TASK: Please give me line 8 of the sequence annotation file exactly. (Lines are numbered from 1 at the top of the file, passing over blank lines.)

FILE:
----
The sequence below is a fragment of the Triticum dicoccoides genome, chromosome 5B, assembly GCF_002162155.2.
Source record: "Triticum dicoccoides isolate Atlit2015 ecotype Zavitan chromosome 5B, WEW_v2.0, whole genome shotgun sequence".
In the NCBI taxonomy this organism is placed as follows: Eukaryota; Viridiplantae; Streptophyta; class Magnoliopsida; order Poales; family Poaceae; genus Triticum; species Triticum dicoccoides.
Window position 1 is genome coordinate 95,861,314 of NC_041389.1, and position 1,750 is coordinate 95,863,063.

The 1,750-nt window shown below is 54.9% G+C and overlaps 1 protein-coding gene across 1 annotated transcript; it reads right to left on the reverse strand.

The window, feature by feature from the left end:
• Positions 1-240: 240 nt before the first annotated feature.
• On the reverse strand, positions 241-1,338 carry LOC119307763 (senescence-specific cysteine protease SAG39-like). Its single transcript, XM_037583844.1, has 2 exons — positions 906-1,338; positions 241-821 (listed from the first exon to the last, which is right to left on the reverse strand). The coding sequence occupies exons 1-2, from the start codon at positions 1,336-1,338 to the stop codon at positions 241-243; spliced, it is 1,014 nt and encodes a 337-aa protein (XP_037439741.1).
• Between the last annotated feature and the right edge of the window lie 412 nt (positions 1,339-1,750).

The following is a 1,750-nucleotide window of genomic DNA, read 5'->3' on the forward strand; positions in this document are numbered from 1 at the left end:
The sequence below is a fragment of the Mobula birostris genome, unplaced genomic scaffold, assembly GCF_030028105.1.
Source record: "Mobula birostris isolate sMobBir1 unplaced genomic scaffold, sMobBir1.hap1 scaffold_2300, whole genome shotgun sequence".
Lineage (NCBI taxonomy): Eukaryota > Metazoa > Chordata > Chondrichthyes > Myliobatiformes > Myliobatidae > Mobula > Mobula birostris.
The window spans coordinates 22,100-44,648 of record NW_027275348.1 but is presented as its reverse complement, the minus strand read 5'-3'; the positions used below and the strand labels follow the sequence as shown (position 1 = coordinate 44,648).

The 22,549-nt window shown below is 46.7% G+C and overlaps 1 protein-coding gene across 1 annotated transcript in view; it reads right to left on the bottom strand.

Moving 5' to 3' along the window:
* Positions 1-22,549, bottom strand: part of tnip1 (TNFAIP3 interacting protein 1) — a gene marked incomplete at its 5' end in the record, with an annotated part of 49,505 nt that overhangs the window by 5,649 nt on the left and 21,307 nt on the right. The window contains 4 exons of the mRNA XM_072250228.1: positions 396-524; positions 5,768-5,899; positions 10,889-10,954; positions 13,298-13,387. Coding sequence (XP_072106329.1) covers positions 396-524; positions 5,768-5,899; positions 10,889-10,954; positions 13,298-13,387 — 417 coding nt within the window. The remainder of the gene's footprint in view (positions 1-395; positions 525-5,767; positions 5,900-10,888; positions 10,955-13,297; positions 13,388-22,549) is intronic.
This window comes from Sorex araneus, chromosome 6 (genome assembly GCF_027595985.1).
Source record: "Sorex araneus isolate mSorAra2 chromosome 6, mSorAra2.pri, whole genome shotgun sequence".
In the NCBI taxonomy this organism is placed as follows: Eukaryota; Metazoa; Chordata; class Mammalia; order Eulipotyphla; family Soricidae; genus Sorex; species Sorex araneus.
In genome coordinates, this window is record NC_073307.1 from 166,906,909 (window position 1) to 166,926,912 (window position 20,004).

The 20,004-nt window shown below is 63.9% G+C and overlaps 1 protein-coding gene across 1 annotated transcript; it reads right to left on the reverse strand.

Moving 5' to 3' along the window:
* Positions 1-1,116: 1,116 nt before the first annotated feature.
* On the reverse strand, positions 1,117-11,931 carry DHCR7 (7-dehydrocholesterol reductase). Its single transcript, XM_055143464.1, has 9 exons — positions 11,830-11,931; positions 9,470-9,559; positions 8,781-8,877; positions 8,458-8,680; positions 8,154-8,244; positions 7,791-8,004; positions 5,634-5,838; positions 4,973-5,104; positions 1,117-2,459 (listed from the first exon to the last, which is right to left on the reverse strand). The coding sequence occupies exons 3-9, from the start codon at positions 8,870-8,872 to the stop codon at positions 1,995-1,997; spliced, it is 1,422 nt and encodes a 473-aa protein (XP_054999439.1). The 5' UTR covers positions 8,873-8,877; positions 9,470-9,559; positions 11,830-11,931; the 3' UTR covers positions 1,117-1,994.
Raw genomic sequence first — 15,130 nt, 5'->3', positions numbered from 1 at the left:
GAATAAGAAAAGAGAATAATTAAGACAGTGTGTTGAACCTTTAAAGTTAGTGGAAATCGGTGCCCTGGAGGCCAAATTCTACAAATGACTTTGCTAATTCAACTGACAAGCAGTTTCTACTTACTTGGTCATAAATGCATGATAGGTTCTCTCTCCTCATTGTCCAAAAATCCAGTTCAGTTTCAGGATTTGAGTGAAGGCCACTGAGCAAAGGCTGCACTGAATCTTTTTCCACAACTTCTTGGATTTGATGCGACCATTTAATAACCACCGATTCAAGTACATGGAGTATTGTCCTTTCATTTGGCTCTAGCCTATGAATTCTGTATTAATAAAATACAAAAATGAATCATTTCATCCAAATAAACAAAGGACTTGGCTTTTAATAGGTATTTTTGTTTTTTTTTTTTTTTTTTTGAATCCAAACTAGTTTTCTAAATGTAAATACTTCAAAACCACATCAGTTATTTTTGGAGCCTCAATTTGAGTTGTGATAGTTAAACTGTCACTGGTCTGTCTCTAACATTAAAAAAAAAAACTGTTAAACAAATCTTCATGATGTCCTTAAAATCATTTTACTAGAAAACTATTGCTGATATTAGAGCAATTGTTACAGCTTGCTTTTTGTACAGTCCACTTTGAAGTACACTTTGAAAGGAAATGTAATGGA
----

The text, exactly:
• On the reverse strand, positions 241-1,338 carry LOC119307763 (senescence-specific cysteine protease SAG39-like). Its single transcript, XM_037583844.1, has 2 exons — positions 906-1,338; positions 241-821 (listed from the first exon to the last, which is right to left on the reverse strand). The coding sequence occupies exons 1-2, from the start codon at positions 1,336-1,338 to the stop codon at positions 241-243; spliced, it is 1,014 nt and encodes a 337-aa protein (XP_037439741.1).